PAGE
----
It’s been about a month since the largest college admissions scandal broke out into the mainstream media. The scandal involved wealthy parents and coaches at elite colleges and universities, as well as independent counselors who provided services to connect these coaches with said parents in order to guarantee their child a spot in a prestigious education organization.

In the weeks since the scandal became a national news story, I have engaged in some research to get a better understanding of the college admissions system as a whole, the corruption and favoritism within which was at the forefront of this cheating scheme. After getting a broader picture of the system in which colleges and universities select their students, one thing is clear: Action must be taken to address the corruption, the loopholes, and the inequity of the admissions system to create a fairer and more equal way of including and attracting any and all prospective students to universities nationwide.

In my research, I looked at a variety of proposals, both mainstream and non-mainstream, to address shortfalls of the college admissions system. Below, I have compiled a series of proposals which I believe would help make the admissions process one that is fairer and more inclusive. Policy suggestions I have for lawmakers that would expand the scope of the admissions system and make it more equitable include:

  • Eliminating preferential treatment for applicants whose parents attended the university they’re applying to – a process commonly known as “legacy preferences” – in order to end the revolving door in the college admissions process mainly by wealthy families applying to elite colleges and universities to increase mobility for students of other backgrounds.
  • Capping the number of colleges and universities a student can apply to at five universities per student. This would enable each university to get a better understanding of the incoming pool of applicants to their school to better determine the students who have genuine interest in accepting their admission, which in turn means that universities would no longer have to rely so much on the early decision and early action process of admitting students–both processes that favor more wealthy applicants.
  • Requiring any special admission (other than athletic recruitments), also known as “admission by exception”, to gain approval from at least three administrative staff members prior to a student’s acceptance to increase checks and balances as well as to provide some level of oversight for students being admitted under a different system than the one in which most students use.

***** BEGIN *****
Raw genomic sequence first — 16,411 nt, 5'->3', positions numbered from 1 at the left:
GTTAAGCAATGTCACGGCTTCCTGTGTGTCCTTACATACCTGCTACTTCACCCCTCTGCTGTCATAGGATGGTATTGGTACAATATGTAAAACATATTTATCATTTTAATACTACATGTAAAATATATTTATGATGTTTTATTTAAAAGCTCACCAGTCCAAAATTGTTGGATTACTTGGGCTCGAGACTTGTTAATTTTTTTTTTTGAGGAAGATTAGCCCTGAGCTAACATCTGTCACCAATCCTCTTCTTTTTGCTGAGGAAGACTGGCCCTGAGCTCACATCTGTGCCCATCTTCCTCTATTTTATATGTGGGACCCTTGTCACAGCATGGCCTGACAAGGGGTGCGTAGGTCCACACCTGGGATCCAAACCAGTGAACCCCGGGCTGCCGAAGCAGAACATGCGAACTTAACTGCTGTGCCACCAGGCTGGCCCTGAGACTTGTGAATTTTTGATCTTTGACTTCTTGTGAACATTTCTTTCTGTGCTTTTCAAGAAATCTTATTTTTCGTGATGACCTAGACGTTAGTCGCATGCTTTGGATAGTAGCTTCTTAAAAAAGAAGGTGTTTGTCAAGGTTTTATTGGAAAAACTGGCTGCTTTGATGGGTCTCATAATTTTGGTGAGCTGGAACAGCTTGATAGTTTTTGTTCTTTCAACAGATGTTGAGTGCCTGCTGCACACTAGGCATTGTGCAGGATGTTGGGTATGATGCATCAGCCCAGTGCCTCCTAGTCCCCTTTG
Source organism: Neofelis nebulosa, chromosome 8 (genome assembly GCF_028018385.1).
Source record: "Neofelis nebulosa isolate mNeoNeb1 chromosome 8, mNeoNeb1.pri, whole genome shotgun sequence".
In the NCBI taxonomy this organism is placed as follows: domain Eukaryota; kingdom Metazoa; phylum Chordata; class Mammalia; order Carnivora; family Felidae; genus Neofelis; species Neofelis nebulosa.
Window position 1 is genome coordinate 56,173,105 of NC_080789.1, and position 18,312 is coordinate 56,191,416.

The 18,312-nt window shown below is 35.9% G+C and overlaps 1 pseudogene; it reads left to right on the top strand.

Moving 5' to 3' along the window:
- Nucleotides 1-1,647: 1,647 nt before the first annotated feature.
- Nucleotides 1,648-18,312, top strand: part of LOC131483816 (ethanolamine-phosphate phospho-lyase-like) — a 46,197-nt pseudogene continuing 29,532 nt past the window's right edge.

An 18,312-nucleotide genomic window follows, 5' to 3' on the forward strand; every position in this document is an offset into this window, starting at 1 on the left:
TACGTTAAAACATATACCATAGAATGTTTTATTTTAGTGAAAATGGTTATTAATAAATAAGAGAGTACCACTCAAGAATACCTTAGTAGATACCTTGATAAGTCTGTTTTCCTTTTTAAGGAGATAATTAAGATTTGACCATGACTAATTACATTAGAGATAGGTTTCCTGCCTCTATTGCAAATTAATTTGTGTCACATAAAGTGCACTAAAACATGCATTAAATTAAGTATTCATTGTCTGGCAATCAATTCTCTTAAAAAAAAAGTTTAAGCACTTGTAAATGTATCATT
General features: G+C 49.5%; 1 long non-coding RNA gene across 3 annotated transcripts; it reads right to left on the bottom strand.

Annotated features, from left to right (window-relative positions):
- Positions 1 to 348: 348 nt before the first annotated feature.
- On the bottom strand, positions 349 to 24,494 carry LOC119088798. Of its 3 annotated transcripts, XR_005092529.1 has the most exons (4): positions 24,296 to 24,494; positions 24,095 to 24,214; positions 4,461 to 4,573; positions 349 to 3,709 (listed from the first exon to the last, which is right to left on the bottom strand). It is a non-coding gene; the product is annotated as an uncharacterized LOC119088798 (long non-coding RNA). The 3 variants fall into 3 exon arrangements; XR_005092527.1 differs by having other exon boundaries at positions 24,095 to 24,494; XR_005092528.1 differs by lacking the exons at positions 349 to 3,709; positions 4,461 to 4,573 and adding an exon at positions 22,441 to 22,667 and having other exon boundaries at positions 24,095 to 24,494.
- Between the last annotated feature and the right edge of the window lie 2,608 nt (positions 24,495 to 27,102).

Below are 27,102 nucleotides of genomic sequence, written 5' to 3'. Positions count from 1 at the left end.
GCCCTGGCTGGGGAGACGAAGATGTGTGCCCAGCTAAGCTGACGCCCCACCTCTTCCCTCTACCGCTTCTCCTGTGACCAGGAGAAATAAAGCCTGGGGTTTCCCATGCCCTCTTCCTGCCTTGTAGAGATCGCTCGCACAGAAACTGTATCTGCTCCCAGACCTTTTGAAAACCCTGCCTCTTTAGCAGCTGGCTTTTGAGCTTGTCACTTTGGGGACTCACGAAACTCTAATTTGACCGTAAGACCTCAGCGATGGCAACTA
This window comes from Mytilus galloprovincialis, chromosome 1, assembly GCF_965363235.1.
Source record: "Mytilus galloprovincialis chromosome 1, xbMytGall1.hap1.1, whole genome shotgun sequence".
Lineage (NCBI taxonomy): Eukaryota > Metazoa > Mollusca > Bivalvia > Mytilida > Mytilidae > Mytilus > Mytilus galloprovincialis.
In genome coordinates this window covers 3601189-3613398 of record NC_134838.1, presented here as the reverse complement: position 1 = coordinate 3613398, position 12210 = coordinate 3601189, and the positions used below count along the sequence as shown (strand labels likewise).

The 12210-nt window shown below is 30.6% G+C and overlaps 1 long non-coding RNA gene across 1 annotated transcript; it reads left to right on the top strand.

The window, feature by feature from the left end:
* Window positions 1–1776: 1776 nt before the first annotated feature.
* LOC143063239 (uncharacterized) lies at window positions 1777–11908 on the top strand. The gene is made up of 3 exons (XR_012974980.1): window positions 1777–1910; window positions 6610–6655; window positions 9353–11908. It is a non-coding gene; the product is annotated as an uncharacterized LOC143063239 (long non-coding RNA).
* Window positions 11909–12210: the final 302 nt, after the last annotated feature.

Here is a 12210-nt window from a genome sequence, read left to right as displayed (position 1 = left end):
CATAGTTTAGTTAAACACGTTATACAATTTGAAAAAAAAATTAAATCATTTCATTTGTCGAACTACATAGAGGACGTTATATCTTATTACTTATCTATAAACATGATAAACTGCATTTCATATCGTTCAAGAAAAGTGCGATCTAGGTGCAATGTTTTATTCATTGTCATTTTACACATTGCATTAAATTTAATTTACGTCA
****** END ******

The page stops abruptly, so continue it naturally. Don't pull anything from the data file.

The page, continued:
• Requiring admission by means of athletic recruitments to gain approval from at least five administrative staff members as well as approval from the coach recruiting the athlete prior to a student’s acceptance to further provide strict oversight for the process of admitting students for athletic achievements.
  • Providing subsidies based on a 1 to 1 federal-state matching system that would eliminate the cost of application fees to any public university for prospective applicants with family income under $100,000 a year and would eliminate the cost of application fees and campus visit travel expenses for prospective applicants with family income under $50,000 a year. This would allow middle and lower-income students to have a chance to truly engage in the process of choosing the best college to attend in their pursuit for higher education without the costs of applying to colleges and traveling to campus serving as a barrier to entry.
  • Completely separating the fundraising and admissions departments at all universities and banning school fundraising departments from sharing financial information regarding any donors that contributed financially to the school, drastically reducing the influence of wealthy donations on the process of admitting students to universities.
  • Requiring that all donations towards colleges and universities exceeding $5,000 be anonymous and protecting such anonymity. This would further decrease the influence of wealthy donations on the process of college admissions and would decrease a college’s reliance on a small number of wealthy donors, prompting them to expand their fundraising network towards prioritizing a large number of smaller dollar donors.
  • Implementing a College and University Admissions Lottery (CUAL) system through the Department of Education which would utilize a government-determined algorithm to randomly select 5% of rejected students in all colleges and universities for admission into a college they applied to. The development of this algorithm would be non-biased on race, ethnicity, wealth, gender, or nationality, and would avoid duplicates and redundancies, meaning that a student cannot be admitted to two or more schools under the CUAL system.By implementing the proposals I have put forth in this piece of writing, I believe that we would have a phenomenal foundation and a promising start towards making the college admissions system fairer and more equal for up and coming college students like myself and my younger sister. I concede that this is not, and should not, be treated as a proposal that would create a perfect admissions system for colleges and universities; rather it is the start of a broader conversation we should have on how to make equitable education a possibility and reality for all students.


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